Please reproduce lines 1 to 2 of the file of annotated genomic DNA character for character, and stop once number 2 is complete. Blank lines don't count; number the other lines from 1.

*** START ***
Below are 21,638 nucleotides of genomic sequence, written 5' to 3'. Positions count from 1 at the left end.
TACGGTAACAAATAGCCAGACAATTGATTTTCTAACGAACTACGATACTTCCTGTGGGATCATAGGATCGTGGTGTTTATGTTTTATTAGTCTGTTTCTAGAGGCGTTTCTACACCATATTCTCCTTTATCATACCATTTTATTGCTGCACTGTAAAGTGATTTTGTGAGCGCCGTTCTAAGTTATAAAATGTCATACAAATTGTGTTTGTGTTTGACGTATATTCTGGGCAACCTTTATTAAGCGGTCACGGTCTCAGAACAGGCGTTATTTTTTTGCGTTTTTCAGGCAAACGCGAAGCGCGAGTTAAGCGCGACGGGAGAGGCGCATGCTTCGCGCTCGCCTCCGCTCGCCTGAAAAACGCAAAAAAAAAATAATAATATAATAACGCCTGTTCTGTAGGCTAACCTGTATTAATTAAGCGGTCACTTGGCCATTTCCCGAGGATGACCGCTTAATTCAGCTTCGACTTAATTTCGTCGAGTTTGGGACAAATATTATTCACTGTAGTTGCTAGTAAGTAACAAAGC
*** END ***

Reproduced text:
Below are 21,638 nucleotides of genomic sequence, written 5' to 3'. Positions count from 1 at the left end.
TACGGTAACAAATAGCCAGACAATTGATTTTCTAACGAACTACGATACTTCCTGTGGGATCATAGGATCGTGGTGTTTATGTTTTATTAGTCTGTTTCTAGAGGCGTTTCTACACCATATTCTCCTTTATCATACCATTTTATTGCTGCACTGTAAAGTGATTTTGTGAGCGCCGTTCTAAGTTATAAAATGTCATACAAATTGTGTTTGTGTTTGACGTATATTCTGGGCAACCTTTATTAAGCGGTCACGGTCTCAGAACAGGCGTTATTTTTTTGCGTTTTTCAGGCAAACGCGAAGCGCGAGTTAAGCGCGACGGGAGAGGCGCATGCTTCGCGCTCGCCTCCGCTCGCCTGAAAAACGCAAAAAAAAAATAATAATATAATAACGCCTGTTCTGTAGGCTAACCTGTATTAATTAAGCGGTCACTTGGCCATTTCCCGAGGATGACCGCTTAATTCAGCTTCGACTTAATTTCGTCGAGTTTGGGACAAATATTATTCACTGTAGTTGCTAGTAAGTAACAAAGC